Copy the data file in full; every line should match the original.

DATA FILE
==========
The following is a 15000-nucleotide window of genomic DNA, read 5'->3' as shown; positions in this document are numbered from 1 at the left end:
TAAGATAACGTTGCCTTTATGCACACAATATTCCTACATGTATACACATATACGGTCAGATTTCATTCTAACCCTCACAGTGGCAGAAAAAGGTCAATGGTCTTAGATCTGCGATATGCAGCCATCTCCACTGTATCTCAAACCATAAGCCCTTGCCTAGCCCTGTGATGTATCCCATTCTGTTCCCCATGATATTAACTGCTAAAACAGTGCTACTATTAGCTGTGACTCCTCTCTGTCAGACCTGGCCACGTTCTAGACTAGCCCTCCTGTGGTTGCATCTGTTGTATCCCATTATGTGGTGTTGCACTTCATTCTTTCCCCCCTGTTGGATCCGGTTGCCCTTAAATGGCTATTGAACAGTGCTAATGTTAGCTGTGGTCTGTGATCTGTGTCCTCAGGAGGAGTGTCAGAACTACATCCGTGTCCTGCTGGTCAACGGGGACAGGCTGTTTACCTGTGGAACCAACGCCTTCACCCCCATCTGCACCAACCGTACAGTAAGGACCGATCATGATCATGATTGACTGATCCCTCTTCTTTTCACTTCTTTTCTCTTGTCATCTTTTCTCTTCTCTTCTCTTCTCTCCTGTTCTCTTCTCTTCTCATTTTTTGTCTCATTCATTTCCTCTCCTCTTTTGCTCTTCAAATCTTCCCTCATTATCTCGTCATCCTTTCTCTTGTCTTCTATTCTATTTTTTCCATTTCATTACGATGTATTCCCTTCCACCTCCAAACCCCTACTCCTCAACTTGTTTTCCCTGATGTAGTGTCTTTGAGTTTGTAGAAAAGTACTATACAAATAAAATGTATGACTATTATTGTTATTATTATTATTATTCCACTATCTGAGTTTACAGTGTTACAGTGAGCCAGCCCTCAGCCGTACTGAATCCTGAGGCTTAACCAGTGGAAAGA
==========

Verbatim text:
The following is a 15000-nucleotide window of genomic DNA, read 5'->3' as shown; positions in this document are numbered from 1 at the left end:
TAAGATAACGTTGCCTTTATGCACACAATATTCCTACATGTATACACATATACGGTCAGATTTCATTCTAACCCTCACAGTGGCAGAAAAAGGTCAATGGTCTTAGATCTGCGATATGCAGCCATCTCCACTGTATCTCAAACCATAAGCCCTTGCCTAGCCCTGTGATGTATCCCATTCTGTTCCCCATGATATTAACTGCTAAAACAGTGCTACTATTAGCTGTGACTCCTCTCTGTCAGACCTGGCCACGTTCTAGACTAGCCCTCCTGTGGTTGCATCTGTTGTATCCCATTATGTGGTGTTGCACTTCATTCTTTCCCCCCTGTTGGATCCGGTTGCCCTTAAATGGCTATTGAACAGTGCTAATGTTAGCTGTGGTCTGTGATCTGTGTCCTCAGGAGGAGTGTCAGAACTACATCCGTGTCCTGCTGGTCAACGGGGACAGGCTGTTTACCTGTGGAACCAACGCCTTCACCCCCATCTGCACCAACCGTACAGTAAGGACCGATCATGATCATGATTGACTGATCCCTCTTCTTTTCACTTCTTTTCTCTTGTCATCTTTTCTCTTCTCTTCTCTTCTCTCCTGTTCTCTTCTCTTCTCATTTTTTGTCTCATTCATTTCCTCTCCTCTTTTGCTCTTCAAATCTTCCCTCATTATCTCGTCATCCTTTCTCTTGTCTTCTATTCTATTTTTTCCATTTCATTACGATGTATTCCCTTCCACCTCCAAACCCCTACTCCTCAACTTGTTTTCCCTGATGTAGTGTCTTTGAGTTTGTAGAAAAGTACTATACAAATAAAATGTATGACTATTATTGTTATTATTATTATTATTCCACTATCTGAGTTTACAGTGTTACAGTGAGCCAGCCCTCAGCCGTACTGAATCCTGAGGCTTAACCAGTGGAAAGA